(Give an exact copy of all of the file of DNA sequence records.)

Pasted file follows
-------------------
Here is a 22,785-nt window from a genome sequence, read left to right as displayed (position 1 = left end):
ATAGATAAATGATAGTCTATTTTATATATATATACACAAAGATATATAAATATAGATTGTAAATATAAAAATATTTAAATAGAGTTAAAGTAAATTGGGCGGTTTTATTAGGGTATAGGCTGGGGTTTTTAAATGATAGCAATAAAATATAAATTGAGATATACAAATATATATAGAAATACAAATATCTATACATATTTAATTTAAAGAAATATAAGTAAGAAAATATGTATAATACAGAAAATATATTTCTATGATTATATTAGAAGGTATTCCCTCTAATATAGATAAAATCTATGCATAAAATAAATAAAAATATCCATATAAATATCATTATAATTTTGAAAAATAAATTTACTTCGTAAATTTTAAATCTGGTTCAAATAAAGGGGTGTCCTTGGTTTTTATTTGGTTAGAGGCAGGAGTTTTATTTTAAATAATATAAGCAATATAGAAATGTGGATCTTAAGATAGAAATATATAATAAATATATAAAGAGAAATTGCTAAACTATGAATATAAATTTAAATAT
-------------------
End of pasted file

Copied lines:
Here is a 22,785-nt window from a genome sequence, read left to right as displayed (position 1 = left end):
ATAGATAAATGATAGTCTATTTTATATATATATACACAAAGATATATAAATATAGATTGTAAATATAAAAATATTTAAATAGAGTTAAAGTAAATTGGGCGGTTTTATTAGGGTATAGGCTGGGGTTTTTAAATGATAGCAATAAAATATAAATTGAGATATACAAATATATATAGAAATACAAATATCTATACATATTTAATTTAAAGAAATATAAGTAAGAAAATATGTATAATACAGAAAATATATTTCTATGATTATATTAGAAGGTATTCCCTCTAATATAGATAAAATCTATGCATAAAATAAATAAAAATATCCATATAAATATCATTATAATTTTGAAAAATAAATTTACTTCGTAAATTTTAAATCTGGTTCAAATAAAGGGGTGTCCTTGGTTTTTATTTGGTTAGAGGCAGGAGTTTTATTTTAAATAATATAAGCAATATAGAAATGTGGATCTTAAGATAGAAATATATAATAAATATATAAAGAGAAATTGCTAAACTATGAATATAAATTTAAATAT